3. The rice look flavorful with carom seeds in it.

  4. Another winner! I want to smell/taste the gorgeous dinner.

  5. I love EVERYTHING about this - period. it looks good it sounds good and believe it or not I can smell it and it smells good too.

  6. Rice and cashews? Yum! I love cashews on just about everything. I use them to make mole and well, pepperoni and cashew pizza is my favorite. :)

    Thanks for teaching me something new today. :)

  7. That's sure one healthy and awesome dish you have created...I love the aroma of ajwain and use it quite regularly in my cooking because of its digestive properties. Looks wonderful.

  8. Que platito tan delicioso.


  9. Wat a wonderful flavourful rice..

  10. Another wonderful recipe from you! Carom seeds look abit like fennel seeds? The rice must have tasted heavenly.

  11. Heather, just perfect :)

    Glad that you enjoyed it and thank you so much for being part of it. Love you for that. Soan papdi is my family favorite :)

  12. Thats a flavourful rice.. Looks great..

  13. wow, this looks amazing, i love learning about new herbs and spices. and i'm head over heels for that bread, delicious!

  14. I LOVE Saon Papdi! I was just thinking about it last night!

  15. i make alot of indian dishes since my husband likes indian food but i barely use ajwain... i have a bottle of it in my cabinet and it's still fairly full. now, i can make your recipe and use up some of my ajwain :D

    btw, your pictures are great!

  16. What fun! I have some ajwain seeds and am still not that familiar with how to use them. Very inspiring!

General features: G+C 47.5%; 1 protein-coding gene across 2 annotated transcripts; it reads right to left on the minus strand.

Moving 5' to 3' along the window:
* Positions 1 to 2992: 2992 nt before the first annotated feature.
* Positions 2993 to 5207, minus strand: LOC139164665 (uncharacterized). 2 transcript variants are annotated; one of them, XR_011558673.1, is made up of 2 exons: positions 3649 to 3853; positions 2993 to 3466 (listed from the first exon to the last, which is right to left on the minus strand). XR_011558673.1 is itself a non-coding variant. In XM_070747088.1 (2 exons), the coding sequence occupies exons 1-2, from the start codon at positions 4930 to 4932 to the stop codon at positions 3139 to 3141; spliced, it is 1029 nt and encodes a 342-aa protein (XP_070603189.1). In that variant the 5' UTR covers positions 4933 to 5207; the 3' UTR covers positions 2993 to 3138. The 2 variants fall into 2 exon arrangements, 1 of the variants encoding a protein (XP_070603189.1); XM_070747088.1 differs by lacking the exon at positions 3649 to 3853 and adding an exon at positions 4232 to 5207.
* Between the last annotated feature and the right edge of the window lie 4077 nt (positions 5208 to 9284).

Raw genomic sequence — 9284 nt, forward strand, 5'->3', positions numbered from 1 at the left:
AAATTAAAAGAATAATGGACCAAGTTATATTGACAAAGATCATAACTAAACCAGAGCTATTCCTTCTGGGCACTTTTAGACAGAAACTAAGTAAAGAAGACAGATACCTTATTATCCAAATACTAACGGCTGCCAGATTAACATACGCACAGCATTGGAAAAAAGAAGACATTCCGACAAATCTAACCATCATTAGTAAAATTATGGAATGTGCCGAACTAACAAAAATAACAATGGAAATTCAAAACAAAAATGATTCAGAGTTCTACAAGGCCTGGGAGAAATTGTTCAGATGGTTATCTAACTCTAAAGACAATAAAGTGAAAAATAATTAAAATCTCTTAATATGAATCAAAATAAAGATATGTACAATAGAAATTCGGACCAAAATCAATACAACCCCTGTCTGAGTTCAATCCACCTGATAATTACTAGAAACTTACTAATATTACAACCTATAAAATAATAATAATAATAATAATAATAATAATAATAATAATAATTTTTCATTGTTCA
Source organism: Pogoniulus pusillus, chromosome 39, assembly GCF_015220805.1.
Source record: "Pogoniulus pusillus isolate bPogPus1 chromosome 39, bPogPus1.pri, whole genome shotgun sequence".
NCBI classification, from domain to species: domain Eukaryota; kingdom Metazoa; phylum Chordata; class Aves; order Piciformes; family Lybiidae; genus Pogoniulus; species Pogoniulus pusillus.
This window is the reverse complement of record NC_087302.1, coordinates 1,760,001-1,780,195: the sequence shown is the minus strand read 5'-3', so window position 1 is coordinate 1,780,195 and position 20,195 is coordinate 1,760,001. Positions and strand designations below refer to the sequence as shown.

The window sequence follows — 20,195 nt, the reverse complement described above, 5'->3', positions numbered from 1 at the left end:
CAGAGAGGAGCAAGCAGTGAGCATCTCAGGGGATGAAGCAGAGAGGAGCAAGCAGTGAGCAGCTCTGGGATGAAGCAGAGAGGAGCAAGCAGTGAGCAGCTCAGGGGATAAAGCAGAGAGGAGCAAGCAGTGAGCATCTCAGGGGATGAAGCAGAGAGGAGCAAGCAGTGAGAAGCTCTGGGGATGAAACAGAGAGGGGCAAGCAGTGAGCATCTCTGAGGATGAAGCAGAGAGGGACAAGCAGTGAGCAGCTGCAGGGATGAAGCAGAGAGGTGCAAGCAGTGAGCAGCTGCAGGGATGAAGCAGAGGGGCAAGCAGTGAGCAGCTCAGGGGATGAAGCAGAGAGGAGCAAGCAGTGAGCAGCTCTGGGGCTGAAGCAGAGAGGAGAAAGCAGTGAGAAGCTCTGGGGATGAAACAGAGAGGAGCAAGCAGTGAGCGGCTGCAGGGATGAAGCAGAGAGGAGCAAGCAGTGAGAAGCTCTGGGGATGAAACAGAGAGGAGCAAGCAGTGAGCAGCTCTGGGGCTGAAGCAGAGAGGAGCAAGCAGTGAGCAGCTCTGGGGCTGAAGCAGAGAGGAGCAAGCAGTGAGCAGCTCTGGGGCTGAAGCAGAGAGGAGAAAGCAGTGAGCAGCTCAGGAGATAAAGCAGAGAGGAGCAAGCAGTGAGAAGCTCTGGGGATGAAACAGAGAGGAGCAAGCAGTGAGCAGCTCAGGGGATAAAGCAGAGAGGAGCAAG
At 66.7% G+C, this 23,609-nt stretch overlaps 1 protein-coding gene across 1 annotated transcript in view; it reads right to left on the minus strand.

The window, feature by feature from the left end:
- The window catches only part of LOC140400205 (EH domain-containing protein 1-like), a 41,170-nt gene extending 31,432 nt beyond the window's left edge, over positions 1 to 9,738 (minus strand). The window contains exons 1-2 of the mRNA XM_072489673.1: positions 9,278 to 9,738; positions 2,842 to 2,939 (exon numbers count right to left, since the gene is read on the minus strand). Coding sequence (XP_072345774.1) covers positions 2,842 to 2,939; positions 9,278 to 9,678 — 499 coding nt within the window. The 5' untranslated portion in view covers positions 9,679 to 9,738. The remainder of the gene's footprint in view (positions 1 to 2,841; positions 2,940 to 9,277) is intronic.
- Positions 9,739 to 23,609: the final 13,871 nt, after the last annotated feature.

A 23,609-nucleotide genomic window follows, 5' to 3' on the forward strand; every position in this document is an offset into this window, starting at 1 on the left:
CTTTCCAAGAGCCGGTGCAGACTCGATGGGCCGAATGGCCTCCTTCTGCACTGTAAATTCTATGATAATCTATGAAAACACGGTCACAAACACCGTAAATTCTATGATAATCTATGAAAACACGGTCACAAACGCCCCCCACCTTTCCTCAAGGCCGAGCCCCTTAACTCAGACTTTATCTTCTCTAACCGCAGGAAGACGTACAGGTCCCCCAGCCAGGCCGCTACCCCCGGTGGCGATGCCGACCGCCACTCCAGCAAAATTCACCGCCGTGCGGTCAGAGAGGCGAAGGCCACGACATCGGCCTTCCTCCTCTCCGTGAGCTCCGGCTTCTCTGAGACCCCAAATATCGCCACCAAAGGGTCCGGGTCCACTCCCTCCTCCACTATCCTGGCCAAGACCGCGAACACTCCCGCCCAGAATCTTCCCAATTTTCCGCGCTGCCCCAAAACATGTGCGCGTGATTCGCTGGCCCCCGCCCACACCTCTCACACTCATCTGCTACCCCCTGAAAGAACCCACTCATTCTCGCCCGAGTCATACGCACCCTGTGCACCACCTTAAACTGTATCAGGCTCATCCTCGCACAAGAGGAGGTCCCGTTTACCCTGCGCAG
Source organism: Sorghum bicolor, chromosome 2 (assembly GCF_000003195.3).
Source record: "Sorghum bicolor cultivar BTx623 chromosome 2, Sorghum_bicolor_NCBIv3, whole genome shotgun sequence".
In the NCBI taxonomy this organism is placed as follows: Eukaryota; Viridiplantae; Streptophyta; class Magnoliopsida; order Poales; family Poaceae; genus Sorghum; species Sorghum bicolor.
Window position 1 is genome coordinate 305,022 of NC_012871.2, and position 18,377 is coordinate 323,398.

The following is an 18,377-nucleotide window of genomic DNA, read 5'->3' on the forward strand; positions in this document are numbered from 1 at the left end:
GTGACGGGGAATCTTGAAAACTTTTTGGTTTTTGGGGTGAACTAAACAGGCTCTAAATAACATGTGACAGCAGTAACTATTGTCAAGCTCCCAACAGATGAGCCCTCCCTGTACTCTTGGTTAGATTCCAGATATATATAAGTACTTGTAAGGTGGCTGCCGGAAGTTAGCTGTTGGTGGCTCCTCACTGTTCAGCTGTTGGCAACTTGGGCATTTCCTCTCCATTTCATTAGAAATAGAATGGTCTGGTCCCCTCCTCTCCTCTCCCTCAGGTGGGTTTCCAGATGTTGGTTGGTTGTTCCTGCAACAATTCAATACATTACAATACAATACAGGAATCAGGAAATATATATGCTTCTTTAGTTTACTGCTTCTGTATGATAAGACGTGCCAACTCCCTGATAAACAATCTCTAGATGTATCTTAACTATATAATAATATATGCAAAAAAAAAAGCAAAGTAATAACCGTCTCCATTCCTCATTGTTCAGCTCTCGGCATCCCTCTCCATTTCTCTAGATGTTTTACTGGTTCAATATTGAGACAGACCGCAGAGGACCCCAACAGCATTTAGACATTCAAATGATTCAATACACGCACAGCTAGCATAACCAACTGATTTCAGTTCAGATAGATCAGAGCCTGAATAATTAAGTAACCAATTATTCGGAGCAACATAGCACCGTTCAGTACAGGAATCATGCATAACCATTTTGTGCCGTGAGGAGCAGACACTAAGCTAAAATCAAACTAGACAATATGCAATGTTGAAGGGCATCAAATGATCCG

17. Whoa! So cool! I wonder if I can find those at my local Middle Eastern spice shop. You definitely used them to their full potential!

  18. Always a good thing to learn about new spices.

  19. And here I thought that ajwain was the same as nigella seed! Next time we go to Indiatown, we'll have to get some ajwain so we can taste the difference. We'll get some curry leaves at the same time. I think we neeeeeeeeed to try this.

    (I just looked at the photo of the spices again. Do you get dried curry leaves where you are?)

  20., actually I haven't been able to find curry leaves in any form around me anywhere. A blogging friend (Christo of Chez What?) sent me a package of fresh curry leaves that he found in New York and I put them in the freezer. I can pull them out and use them as needed...I suppose that would be freeze-dried, then huh?

  21. One more thing... I just asked the resident expert if he had ever tried Soan Papdi and his eyes glazed over and he said "I'm guessing that's the south Indian version of sohan papri. I love sohan papri!"